Religion Is Not the Problem

Secularism & Democracy

The category “secular” developed largely within Latin Christendom, initially as one term of a dyad contrasting profane time with the eternal, or sacred time. Certain places, persons, institutions, and actions were seen as closely related to sacred or higher time, and others as pertaining to profane time alone—thus the similar distinction made in the dichotomy of “spiritual/temporal” (for example, the state as the “temporal arm” of the church).

So one obvious meaning of “secularization...

The remainder of this article is only available to paid subscribers.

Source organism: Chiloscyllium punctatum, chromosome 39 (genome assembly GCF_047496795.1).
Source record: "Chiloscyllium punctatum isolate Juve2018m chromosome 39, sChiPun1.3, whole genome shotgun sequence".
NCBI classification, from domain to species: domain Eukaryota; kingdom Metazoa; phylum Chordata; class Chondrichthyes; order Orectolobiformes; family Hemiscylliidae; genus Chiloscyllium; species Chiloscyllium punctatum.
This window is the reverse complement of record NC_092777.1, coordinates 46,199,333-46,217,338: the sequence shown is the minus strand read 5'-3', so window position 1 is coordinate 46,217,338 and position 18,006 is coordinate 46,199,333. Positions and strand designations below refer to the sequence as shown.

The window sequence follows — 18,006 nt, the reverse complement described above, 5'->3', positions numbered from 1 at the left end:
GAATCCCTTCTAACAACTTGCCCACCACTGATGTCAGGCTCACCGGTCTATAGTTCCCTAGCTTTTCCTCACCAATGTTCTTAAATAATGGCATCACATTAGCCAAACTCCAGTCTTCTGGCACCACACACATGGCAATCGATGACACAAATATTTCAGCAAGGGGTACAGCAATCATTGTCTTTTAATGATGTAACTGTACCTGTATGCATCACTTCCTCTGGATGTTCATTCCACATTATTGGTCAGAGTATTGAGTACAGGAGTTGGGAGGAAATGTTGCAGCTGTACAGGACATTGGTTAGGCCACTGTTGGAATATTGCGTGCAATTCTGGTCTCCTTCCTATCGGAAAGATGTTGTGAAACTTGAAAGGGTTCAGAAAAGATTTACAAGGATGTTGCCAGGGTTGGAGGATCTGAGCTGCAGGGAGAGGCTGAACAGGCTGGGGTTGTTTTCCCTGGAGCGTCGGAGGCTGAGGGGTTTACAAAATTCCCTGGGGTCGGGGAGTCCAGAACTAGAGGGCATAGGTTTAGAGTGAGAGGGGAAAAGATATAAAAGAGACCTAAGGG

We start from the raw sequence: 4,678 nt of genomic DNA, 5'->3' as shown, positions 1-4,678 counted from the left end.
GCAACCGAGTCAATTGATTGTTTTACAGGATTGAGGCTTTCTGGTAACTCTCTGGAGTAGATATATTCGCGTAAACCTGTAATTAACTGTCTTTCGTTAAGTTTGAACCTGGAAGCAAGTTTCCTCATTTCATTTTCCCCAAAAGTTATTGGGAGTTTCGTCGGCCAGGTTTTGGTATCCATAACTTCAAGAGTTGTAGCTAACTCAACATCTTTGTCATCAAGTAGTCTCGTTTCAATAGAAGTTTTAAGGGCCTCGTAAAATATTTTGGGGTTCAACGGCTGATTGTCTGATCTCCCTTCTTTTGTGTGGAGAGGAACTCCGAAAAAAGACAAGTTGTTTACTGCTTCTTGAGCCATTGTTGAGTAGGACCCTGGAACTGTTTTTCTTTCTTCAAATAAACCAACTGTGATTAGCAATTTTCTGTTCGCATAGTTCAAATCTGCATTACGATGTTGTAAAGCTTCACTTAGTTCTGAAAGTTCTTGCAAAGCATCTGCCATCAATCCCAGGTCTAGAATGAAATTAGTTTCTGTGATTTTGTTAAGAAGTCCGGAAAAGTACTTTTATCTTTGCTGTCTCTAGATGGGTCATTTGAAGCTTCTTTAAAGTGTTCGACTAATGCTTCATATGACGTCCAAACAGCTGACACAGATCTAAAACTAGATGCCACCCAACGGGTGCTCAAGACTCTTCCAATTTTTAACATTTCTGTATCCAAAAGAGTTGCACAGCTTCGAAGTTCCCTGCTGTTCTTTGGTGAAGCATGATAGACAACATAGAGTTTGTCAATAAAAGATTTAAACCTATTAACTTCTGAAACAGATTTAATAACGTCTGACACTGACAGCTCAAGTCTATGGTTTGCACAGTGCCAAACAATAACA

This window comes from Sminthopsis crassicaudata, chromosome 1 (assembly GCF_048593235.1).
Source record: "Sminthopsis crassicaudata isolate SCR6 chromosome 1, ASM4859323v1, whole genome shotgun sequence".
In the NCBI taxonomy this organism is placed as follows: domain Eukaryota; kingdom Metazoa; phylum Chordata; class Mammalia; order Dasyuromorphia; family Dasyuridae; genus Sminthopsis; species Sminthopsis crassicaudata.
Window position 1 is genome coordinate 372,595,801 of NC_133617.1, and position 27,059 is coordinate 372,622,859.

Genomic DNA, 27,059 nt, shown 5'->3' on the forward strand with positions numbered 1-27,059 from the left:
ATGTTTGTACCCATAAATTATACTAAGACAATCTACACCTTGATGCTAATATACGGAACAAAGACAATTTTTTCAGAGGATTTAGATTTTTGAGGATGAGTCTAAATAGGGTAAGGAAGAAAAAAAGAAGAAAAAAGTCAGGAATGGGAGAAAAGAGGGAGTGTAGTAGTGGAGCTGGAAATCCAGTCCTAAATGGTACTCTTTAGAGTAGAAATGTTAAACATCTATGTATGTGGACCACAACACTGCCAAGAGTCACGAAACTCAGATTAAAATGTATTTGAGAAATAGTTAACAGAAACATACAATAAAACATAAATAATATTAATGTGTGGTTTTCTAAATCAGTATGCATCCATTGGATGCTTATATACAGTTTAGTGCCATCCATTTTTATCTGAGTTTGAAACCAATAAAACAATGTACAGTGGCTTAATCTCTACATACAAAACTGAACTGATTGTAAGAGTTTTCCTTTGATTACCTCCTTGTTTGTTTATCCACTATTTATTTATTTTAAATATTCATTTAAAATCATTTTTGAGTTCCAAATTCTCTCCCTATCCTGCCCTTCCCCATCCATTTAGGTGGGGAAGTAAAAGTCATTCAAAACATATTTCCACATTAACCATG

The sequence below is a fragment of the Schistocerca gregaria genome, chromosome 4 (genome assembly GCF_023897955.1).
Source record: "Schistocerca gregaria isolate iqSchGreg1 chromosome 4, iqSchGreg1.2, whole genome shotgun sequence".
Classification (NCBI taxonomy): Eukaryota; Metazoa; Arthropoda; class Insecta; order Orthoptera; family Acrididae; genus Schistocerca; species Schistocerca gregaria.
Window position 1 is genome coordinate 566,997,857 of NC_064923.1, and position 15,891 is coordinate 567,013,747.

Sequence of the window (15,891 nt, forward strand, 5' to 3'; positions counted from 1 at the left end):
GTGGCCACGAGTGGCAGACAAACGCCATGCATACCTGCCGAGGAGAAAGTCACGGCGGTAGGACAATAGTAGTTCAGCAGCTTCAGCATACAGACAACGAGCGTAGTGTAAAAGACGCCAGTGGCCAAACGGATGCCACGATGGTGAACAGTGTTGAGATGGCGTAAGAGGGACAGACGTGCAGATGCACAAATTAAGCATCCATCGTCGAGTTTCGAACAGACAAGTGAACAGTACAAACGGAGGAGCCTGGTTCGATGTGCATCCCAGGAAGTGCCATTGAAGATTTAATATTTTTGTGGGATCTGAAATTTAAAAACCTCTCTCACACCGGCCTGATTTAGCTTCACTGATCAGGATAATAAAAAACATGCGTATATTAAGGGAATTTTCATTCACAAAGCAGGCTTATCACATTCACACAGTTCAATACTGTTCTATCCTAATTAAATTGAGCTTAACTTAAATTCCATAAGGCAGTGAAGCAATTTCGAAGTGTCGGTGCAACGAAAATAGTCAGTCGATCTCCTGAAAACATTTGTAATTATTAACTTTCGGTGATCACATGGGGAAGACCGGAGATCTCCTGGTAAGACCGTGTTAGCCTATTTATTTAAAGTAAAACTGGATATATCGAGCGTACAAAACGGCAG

Print subscribers to Commonweal are entitled to free access to all premium online content. Click here to purchase a print subscription, or if you’re already a print subscriber, register now for premium access.

Online-only subscriptions provide access to all premium online articles for just $34/year or $2.95/month. Click here to subscribe.

Registered users, please log in below:

Topics: 

Share

About the Author

Charles Taylor is professor emeritus of philosophy at McGill University and winner of the 2007 Templeton Prize for Progress toward Research or Discoveries about Spiritual Realities. Among his many books are Sources of the Self and The Ethics of Authenticity.

Also by this author